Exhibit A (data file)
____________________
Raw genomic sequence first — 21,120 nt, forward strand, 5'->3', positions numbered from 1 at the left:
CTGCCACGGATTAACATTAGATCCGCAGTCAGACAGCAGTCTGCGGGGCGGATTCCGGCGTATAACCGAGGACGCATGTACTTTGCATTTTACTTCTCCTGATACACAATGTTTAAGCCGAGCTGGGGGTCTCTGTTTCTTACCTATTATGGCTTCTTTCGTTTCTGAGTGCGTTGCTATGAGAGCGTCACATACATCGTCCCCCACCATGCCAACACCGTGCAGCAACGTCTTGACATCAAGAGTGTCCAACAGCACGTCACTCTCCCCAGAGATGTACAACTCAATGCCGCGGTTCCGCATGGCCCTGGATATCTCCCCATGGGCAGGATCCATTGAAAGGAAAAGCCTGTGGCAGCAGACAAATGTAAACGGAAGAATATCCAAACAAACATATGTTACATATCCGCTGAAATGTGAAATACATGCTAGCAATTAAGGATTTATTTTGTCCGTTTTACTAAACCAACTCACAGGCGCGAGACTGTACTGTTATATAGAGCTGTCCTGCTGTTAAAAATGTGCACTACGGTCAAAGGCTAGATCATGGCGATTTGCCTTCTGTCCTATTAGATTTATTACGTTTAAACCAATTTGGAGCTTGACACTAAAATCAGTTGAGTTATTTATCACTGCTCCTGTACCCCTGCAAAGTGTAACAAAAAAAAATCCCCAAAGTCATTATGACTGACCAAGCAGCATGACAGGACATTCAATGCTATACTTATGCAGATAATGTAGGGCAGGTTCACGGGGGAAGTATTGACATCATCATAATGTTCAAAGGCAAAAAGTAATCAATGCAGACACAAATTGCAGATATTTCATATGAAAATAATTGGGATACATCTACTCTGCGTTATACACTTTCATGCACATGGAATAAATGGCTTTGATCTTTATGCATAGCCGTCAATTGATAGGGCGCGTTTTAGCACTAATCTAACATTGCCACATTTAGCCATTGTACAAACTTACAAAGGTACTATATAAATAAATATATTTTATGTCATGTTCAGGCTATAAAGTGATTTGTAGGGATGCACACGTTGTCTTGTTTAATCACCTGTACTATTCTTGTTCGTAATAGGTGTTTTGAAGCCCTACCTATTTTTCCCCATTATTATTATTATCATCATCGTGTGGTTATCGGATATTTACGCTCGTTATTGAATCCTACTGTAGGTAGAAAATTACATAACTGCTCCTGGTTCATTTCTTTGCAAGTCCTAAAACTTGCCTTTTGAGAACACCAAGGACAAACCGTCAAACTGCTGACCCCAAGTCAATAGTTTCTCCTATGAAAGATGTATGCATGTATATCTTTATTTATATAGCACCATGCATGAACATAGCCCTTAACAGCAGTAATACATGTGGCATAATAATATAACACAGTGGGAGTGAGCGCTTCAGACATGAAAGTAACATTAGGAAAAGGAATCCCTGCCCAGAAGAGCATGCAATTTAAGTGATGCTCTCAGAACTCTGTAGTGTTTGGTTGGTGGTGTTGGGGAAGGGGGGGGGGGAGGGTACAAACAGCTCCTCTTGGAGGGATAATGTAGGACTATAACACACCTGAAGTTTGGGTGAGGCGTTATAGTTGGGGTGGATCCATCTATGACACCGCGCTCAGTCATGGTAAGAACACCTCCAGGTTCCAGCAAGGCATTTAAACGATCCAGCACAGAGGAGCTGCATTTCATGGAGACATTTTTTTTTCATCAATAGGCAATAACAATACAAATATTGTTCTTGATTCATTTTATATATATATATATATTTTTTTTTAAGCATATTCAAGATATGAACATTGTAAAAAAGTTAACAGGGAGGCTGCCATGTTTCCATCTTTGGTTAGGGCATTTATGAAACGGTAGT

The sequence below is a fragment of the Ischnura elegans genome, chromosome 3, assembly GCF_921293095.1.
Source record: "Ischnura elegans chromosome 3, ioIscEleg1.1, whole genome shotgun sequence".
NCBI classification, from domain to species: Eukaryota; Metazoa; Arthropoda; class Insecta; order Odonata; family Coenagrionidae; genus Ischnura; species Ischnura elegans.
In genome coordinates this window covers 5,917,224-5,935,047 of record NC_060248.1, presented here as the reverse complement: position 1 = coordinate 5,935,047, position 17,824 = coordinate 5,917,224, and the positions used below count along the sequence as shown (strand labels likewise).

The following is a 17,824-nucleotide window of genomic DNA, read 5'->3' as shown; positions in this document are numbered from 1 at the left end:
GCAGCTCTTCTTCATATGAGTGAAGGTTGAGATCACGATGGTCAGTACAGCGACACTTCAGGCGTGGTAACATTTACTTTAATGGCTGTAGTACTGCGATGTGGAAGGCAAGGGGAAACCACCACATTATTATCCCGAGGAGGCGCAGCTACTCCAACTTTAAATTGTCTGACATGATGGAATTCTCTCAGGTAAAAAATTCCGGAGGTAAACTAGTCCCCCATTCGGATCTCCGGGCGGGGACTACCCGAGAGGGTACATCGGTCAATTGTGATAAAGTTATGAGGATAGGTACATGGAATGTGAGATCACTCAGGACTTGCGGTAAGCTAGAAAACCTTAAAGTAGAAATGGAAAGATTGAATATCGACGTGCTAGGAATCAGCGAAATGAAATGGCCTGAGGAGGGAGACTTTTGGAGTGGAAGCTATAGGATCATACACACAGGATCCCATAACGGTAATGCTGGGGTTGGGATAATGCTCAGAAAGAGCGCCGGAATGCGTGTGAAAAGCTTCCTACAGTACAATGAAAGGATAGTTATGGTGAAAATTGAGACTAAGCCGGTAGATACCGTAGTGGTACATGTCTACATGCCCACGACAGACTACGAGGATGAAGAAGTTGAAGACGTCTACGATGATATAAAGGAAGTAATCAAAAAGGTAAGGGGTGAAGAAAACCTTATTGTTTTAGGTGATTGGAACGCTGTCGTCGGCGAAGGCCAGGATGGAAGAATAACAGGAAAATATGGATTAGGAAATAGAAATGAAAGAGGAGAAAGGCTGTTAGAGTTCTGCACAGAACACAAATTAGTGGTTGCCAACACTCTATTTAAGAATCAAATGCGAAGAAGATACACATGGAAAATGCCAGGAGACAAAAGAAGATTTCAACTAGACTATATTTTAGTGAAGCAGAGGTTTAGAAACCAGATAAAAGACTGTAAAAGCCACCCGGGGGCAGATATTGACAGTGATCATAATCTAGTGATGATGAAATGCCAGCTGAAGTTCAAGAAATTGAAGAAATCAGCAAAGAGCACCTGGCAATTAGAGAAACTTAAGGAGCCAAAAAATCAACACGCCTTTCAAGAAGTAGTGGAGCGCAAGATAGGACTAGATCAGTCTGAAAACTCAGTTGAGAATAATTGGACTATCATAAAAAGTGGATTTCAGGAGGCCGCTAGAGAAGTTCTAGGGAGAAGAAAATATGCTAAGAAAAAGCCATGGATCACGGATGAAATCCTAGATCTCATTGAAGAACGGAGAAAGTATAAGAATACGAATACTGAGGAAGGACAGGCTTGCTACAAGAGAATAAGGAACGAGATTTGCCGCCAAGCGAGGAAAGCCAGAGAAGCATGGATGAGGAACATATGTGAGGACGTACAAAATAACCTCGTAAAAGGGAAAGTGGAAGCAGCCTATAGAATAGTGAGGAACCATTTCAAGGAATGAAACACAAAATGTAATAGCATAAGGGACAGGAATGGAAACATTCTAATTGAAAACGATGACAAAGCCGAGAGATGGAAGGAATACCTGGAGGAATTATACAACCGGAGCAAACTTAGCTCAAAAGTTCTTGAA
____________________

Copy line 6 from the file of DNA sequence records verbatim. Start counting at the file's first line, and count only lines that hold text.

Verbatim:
In genome coordinates this window covers 5,917,224-5,935,047 of record NC_060248.1, presented here as the reverse complement: position 1 = coordinate 5,935,047, position 17,824 = coordinate 5,917,224, and the positions used below count along the sequence as shown (strand labels likewise).